Whenever you buy a new skincare product there is the temptation to start using it straight away and as often as possible to start seeing the results ASAP, however when it comes to retinol, this is one of the worst things you can do.

As Advanced Facialist, Mariam Abbas explains: "The rule for retinol is always start low and go slow, it is all about acclimatising the skin to the
active and building tolerance for it." Abbas recommends starting with a low concentration and applying it twice a week - before then building up slowly but keeping an eye out on how your skin is reacting

5. Not taking care when applying

This goes for all skincare but is especially important to note when it comes to harsher products: be gentle with your skin.

When applying your retinol, Dr Saleki warns that moderation is key, as "using too much or too often can lead to dryness and irritation," and says to, "refrain from vigorous rubbing or massaging, as it can exacerbate skin sensitivity."

Be careful not to tug your skin and avoid using cotton pads with retinol, as they can drag along your skin. Instead, press the product into your face using your fingertips and palms. Dr Saleki also adds to avoid, "sensitive areas like the eyelids, nose corners, and mouth corners," when applying.

6. Not applying a hydrating moisturiser afterwards

Retinol is a very potent ingredient and thus, must be followed with a good quality moisturiser, to ward off dryness and irritation and to replenish your skin's barrier.

It's also crucial to chase your retinol products with one of the best face sunscreens as retinol can increase your skin's sensitivity to the sun.

7. Not applying is at night

Retinol should be applied as part of your night time routine because, as mentioned, it can increase your skin's sensitivity to the sun - meaning it's imperative to wear SPF after any retinol use.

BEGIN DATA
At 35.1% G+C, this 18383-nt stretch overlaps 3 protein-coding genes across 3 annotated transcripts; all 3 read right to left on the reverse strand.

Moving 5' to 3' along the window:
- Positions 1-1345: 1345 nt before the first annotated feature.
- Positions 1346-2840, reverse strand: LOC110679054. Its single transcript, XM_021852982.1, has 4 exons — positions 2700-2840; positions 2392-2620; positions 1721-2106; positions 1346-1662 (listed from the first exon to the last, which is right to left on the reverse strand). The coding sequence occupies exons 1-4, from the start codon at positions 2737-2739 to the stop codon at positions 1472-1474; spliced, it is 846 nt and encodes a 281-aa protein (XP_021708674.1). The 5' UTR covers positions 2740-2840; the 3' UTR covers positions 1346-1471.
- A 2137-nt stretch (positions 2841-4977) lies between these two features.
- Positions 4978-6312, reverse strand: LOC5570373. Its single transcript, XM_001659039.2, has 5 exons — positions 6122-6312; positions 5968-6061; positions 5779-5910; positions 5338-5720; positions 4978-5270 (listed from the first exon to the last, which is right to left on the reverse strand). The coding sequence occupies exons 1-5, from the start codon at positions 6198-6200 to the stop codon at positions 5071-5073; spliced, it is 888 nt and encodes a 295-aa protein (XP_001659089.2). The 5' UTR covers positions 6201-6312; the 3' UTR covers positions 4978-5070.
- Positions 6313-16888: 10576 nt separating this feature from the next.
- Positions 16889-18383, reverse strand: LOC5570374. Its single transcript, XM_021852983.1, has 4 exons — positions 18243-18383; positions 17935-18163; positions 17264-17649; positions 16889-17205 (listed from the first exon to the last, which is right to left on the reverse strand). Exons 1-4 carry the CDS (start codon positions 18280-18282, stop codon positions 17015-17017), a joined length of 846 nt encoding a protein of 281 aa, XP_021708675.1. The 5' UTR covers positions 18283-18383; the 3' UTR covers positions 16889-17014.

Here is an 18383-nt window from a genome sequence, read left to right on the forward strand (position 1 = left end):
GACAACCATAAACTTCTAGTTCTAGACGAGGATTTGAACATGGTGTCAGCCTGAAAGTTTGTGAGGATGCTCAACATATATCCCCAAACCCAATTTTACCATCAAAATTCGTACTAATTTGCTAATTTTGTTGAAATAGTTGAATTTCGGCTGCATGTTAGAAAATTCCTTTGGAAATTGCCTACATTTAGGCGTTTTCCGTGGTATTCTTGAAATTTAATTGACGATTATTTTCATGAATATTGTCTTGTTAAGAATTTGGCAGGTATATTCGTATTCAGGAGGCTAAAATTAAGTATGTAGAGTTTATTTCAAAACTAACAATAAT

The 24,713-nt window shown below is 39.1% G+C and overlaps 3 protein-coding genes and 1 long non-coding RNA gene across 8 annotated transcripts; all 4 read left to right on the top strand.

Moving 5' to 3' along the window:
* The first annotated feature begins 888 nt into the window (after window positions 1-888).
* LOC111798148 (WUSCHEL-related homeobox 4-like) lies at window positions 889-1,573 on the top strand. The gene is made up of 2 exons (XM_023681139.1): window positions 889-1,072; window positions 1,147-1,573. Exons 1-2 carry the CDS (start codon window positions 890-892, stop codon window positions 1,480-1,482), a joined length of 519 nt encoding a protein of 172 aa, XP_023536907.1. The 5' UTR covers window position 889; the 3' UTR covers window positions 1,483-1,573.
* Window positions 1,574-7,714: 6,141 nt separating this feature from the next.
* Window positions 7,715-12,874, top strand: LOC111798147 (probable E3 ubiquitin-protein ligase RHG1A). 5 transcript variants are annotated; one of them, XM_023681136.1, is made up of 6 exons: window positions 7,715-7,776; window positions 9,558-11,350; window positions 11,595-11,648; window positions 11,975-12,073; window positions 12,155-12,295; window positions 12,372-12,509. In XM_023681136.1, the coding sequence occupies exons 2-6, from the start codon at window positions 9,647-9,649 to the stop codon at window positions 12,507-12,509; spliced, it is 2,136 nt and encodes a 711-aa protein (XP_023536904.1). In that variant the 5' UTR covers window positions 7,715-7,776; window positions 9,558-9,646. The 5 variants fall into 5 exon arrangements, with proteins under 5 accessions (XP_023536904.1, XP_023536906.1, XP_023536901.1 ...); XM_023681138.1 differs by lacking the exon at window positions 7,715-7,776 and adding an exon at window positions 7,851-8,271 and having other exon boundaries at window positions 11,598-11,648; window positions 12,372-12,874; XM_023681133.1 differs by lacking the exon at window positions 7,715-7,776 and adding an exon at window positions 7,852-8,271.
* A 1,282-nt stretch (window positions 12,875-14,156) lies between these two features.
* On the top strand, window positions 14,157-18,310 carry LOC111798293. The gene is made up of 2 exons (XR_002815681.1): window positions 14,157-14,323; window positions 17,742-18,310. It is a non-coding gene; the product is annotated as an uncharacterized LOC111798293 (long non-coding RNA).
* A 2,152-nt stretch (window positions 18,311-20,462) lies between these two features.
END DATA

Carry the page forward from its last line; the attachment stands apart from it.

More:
8. Applying it to wet skin

Unlike hyaluronic acid serum, which should be applied to damp skin, Purcell warns to, "never apply retinol to wet skin as this can lead to an increased chance of irritation."

It should be applied to clean skin and followed with both a moisturiser and SPF, to prevent dryness and to protect it from UV rays.

Purcel also adds: "Don’t use retinol while pregnant or before any hair removal treatments, " and again reminds us to, "ALWAYS wear SPF every day after using retinol."

Our go-to retinol picks

Now we're all caught up on the dos and don'ts of applying retinol, if you're looking to add the ingredient to your routine, here are three top products we recommend...

Naomi Jamieson
Digital Beauty Writer

Naomi is a Digital Beauty Writer from woman&home, where she covers everything from skincare to fragrance but specialises, particularly, in makeup and nail trends. Through her work, Naomi gets to share her trend expertise and share her own shopping recommendations and product reviews. Previously, she worked as a Lifestyle News Writer for My Imperfect Life magazine, where she used her savvy for TikTok to bring readers the latest beauty buzzwords, fashion movements and must-have products. 

Before that, Naomi split her time between both GoodTo and My Imperfect Life, whilst training for her Gold Standard diploma in Journalism with the NCTJ, for which she earned a Distinction. Interestingly though, Naomi actually has a background in design, having studied illustration at Plymouth University but leapt into the media world in 2020, after always having a passion for writing. Now, when she isn’t reporting on the best perfumes and latest beauty releases, you can find her drinking copious cups of coffee, drawing and probably online shopping...